I started creating my book by first choosing Get Photos and importing some photographs from a folder on my hard drive. The next step walked me through fixing the photos, including auto-editing buttons, which did a nice job of improving the images. I then created a photo book by opening a section in the software called Photo Creations, which includes the Photo Book. I selected the pictures I had pulled from my hard drive, dragged them onto a smaller screen and clicked Start Creations Wizard.
The wizard walked me through choosing from one of three styles, including Just Photos, Modern or Traditional. All styles can display either one or four photos per page, or you can choose a repeating pattern of photos per page (in 1-3-2 or 1-3-4-2 patterns). I chose traditional, mixed 1-3-2. I followed steps to customize the book with the title, subtitle, author and captions, then previewed and finally ordered the book online.
Apple's iPhoto comes bundled with newer Macs, or can be downloaded free (www.apple.com/iphoto). The first version, released in January 2002, enabled users to make photo books, but iPhoto 2 has a few enhancements that give it some real shine. The best part about this program is its interface, which hasn't diverged much from the original version, with good reason. You never have to page through multiple screens. Instead, your pictures are displayed in one central box, while only the buttons below those pictures change. This format makes editing and organizing so ridiculously simple that you might wonder if you missed a step.
Unlike Photoshop Album, iPhoto 2 lets you quickly and simply organize digital photos into virtual albums. So it's easy to use an album as the basis for a book. And the book-building feature is seamlessly integrated into iPhoto, so you needn't upload pictures at the outset. You only upload the final pictures in the book, at the end.
To start, I opened an iPhoto album of pictures that I took in New Mexico. The pictures had a series of four buttons beneath them: Import, Organize, Edit and Book. I clicked on the Book button and saw a smaller, horizontal view of my pictures in page format, as they would appear in the physical book. A pulldown menu labeled Page Designs allowed me to choose how many pictures I would show on each page, and the number of photos per page can be different from the next. This system offers more flexibility than the similar process in Photoshop Album.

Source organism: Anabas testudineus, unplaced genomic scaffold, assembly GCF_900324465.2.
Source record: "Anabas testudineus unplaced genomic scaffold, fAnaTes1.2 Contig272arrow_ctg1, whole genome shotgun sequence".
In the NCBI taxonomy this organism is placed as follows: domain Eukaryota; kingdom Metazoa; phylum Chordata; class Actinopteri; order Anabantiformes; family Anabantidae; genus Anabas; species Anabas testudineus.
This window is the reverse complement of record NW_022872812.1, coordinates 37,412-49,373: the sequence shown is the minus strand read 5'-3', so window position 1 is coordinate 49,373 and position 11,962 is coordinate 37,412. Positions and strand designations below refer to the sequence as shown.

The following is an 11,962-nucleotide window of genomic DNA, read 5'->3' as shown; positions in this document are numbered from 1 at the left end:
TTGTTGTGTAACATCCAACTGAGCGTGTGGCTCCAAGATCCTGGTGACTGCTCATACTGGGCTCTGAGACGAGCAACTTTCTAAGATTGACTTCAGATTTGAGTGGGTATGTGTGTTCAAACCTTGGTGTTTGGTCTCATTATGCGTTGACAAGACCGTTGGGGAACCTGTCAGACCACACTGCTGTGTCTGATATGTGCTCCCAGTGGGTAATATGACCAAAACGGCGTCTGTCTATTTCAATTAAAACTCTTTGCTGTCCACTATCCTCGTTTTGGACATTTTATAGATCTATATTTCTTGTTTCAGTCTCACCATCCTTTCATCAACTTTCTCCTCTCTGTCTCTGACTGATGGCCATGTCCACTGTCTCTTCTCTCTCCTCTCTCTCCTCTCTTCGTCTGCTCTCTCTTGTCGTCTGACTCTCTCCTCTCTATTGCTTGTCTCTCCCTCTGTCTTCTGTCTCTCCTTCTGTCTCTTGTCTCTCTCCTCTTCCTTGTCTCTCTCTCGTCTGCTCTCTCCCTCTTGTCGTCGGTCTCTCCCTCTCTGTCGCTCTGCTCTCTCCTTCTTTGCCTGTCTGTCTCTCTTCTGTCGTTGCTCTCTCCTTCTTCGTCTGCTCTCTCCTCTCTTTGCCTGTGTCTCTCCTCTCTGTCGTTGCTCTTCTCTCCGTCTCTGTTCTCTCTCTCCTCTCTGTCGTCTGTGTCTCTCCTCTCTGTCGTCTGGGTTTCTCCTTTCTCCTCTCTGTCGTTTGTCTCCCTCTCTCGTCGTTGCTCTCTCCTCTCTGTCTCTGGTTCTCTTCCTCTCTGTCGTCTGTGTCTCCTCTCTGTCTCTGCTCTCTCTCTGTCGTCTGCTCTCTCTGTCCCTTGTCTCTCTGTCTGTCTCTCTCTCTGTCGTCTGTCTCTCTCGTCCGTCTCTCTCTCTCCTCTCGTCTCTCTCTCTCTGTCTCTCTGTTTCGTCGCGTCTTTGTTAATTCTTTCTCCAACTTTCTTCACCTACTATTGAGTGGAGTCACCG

IPhoto offers six book themes to choose from, including Catalog, Classic, Picture Book, Portfolio, Story Book and Year Book. Story Book arranges the photos on a slant with room for captions, and Year Book can display up to 32 tiny images and captions per page.
After ordering, the books that I received in the mail looked virtually the same. Both programs create books in four cover colors, including shades of red, green, blue and black. Adobe offers both linen and extra-cost leather covers, while Apple offers only linen.
These photo books make great gifts and are a beautiful way to display your pictures. I can recommend the Adobe product, but iPhoto is easier and better, both at building books and at organizing your photos in the first place.
_ Katherine Boehret of the Washington Post contributed to this report.